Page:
In a strict sense, only those vision-producing drugs that can be shown to have figured in shamanic or religious rites would be designated entheogens, but in a looser sense, the term could also be applied to other drugs, both natural and artificial, that induce alterations of consciousness similar to those documented for ritual ingestion of traditional entheogens.

The term was "coined in 1979 by a group of ethnobotanists and scholars of mythology (Carl A. P. Ruck, Jeremy Bigwood, Danny Staples, Richard Evans Schultes, Jonathan Ott and R. Gordon Wasson)." Apparently it was intended as a more positive-connotation replacement for the terms "hallucinogen" and "psychedelic."


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I always vaguely wondered how "lysergic acid diethylamide" got abbreviated as "LSD." I think I figured (or had been told) that the S came from "lySergic," but that didn't make much sense.

Turns out, according to Wikipedia, the acronym is from the German name: "Lysergsäure-diethylamid," where the S is for "säure."


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I've seen epergnes plenty of times: they're those structures used at fancy dinners and teas and such, with tiers to hold serving dishes and candles and so on.

But I don't think I was previously aware that such items were called "epergnes." Now I know.

blick and fulguration

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The "bleak," also known as the "blay" and the "blick," is a particular "small European river fish," according to Webster's Revised Unabridged Dictionary.

But what interests me more is that "blick" is also defined as "fulguration."

Which, in turn, is "the act or process of flashing like lightning," according to MW10. I would not have thought that enough things flashed like lightning to require a whole word for it.

"Fulguration" can also refer to "electrodesiccation," which (as you might expect) is desiccation by means of electricity.

I imagine I came across "fulguration" in some Bradbury story, probably Something Wicked This Way Comes if nothing else. But I don't think I've seen "blick" before.


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I was familiar with the word "area," of course, but I didn't know 'til recently that the adjective form is "areal."

...you can get the same volume of magnetic dipoles packed into a smaller surface area--hence, better potential areal density for the same signal-to-noise ratio, more or less.

--"Toshiba spins 200-Gbyte, 2.5-in. hard-disk drive," by Ron Wilson, published in EDN, 5 June 2006


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A recent story in Asimov's referred to a character having an "ischemic defect" in his heart.

MW11 says that "ischemia" is a "deficient supply of blood to a body part [...] due to obstruction of the inflow of arterial blood."


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Related to that last entry, the etymology of "sneeze" is pretty cool:

MW11 says it's from Middle English "snesen," alteration of "fnesen,"; related to Middle High German "pfnusen," to snort or sneeze, and to Greek "pnein," to breathe.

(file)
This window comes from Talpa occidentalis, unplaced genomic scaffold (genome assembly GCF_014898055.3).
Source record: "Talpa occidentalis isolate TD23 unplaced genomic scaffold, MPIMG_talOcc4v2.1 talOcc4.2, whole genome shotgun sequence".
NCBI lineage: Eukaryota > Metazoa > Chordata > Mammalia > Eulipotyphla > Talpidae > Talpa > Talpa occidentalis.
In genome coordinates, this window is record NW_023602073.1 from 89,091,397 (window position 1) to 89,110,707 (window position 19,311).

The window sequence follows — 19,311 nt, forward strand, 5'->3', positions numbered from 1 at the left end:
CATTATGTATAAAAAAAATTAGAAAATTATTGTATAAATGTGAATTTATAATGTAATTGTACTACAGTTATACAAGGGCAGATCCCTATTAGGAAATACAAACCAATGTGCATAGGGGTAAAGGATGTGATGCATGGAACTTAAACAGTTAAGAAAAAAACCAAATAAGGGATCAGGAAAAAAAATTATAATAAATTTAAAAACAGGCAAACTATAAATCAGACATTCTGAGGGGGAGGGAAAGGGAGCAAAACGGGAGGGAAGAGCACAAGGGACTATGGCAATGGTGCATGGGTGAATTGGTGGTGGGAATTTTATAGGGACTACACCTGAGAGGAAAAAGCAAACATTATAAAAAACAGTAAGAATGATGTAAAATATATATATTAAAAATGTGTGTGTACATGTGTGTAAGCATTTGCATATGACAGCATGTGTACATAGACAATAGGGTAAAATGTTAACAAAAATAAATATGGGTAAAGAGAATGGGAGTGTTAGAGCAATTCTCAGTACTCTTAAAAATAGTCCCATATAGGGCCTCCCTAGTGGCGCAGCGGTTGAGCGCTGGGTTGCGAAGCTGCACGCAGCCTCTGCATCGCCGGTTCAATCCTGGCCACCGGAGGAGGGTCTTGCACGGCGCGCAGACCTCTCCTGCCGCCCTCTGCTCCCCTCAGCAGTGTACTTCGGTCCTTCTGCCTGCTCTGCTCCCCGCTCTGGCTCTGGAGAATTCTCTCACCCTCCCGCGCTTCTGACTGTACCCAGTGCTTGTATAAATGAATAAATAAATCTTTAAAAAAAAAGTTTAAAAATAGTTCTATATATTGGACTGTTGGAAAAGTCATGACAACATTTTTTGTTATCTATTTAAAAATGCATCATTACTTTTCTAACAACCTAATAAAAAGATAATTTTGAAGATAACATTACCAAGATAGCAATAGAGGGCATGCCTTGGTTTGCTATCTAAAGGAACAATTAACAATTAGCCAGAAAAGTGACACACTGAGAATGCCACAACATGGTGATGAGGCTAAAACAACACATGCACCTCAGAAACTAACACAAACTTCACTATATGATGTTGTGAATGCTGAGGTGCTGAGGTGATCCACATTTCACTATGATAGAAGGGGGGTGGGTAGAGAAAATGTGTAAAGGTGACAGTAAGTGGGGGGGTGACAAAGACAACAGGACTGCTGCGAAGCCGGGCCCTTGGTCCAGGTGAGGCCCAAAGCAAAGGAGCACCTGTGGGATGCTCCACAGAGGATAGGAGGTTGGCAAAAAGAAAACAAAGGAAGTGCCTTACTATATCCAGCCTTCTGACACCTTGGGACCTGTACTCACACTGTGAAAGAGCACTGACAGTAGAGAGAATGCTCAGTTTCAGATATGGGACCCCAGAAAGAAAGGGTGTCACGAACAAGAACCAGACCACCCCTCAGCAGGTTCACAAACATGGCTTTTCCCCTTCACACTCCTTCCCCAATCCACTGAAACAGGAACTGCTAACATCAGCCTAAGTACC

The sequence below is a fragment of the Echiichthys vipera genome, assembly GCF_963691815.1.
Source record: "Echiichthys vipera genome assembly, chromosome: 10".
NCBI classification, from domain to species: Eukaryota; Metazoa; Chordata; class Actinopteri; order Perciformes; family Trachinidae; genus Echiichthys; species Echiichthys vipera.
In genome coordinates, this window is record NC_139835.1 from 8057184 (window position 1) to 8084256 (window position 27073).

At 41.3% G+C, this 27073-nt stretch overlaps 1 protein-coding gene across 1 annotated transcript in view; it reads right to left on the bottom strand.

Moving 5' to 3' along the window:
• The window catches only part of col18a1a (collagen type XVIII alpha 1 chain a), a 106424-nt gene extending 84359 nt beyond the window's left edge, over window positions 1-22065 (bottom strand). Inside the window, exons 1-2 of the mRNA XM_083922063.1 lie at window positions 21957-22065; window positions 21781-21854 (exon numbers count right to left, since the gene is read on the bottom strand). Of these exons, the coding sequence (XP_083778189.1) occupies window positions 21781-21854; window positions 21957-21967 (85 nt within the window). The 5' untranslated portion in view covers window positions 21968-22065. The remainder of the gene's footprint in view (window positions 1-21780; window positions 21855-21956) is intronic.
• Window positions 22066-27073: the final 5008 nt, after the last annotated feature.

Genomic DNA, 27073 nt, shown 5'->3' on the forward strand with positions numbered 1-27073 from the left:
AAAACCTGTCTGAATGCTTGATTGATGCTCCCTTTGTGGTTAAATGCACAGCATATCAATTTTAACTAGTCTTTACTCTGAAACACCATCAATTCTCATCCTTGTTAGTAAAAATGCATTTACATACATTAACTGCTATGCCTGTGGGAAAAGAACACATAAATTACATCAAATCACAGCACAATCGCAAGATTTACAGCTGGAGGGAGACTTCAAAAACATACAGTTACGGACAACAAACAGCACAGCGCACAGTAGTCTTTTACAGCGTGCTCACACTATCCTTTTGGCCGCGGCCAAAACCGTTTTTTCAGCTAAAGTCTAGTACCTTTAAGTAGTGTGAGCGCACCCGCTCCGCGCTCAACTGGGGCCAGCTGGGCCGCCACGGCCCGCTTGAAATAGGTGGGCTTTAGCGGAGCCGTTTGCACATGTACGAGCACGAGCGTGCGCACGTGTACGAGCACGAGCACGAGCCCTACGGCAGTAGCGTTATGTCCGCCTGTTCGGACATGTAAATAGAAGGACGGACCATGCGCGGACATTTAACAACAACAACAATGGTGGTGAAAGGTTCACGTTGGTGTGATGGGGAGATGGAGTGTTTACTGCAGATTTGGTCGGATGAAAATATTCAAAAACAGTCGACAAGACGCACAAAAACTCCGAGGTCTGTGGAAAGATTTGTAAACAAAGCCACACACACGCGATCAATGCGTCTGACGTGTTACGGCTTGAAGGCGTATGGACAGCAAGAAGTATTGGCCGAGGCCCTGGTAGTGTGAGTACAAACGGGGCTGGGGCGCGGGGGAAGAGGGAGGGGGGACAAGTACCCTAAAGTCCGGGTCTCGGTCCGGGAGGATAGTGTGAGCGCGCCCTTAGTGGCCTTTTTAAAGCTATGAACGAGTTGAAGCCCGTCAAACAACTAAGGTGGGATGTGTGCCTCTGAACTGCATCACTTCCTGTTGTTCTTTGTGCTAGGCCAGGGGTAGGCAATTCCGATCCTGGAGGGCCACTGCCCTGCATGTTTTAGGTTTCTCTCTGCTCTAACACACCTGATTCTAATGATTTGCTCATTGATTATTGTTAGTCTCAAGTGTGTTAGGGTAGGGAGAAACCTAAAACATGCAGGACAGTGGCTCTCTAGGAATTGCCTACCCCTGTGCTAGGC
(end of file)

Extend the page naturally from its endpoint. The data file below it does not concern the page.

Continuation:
We've got a lot of "sn-" words in English, and some "pn-" words, but not so much with the "fn-".

Thanks, Will!


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Will Q. recently introduced me to the word "fnug," also spelled "fnuck"; it's a Danish word meaning "fluff" or "speck."

Presumably if you have a big pile of fnucks, they're flocculent.

Apparently the Swedish vernacular version is "fnok" or "fnyk."


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I happened across this word a couple weeks ago, and made a note to myself to post it; then on the way back from WisCon, Lisa M. mentioned that people in her poetry class had been assigned to write some ghazals.

The "ghazal" is, obviously, a poetic form; that Wikipedia entry notes that it consists of a set of couplets with a refrain and a particular rhyme scheme. One interesting thing about it is that it traditionally includes a maqta, a couplet that incorporates the name of the poet. Which makes me think of some rap songs, the kind that are all about the performer (and refer to the performer by name).

Some years back, Gene Doty wrote an article discussing what a ghazal would be like in English.


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"Pietism" was "a 17th century religious movement originating in Germany in reaction to formalism and intellectualism" (sez MW11); I guess a "Pietist" was a member of that movement, but I've forgotten what context I saw the word in.


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To "parget" is "to coat with plaster," especially ornamental or waterproofing plaster.

I'm surprised that we have a word for such a thing, and particularly that it's been around since the 14th century. I guess plaster's been around a long time.

MW11 informs me that the word derives from Middle French "parjeter," meaning "to throw out." I'm a little unclear on the connection.


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This is one of those words that I'm reluctant to list because it's such an obvious alteration of well-known words. On the other hand, it's one of the few words I've listed that's actually relatively new, instead of just new to me.

So: "satnav" means "satellite navigation system."

I encountered it in an article in April titled "UK's Queen celebrates 80th birthday," which contains the following sentence:

From the age of the steam train to the era of satnav, she has been on the throne through it all.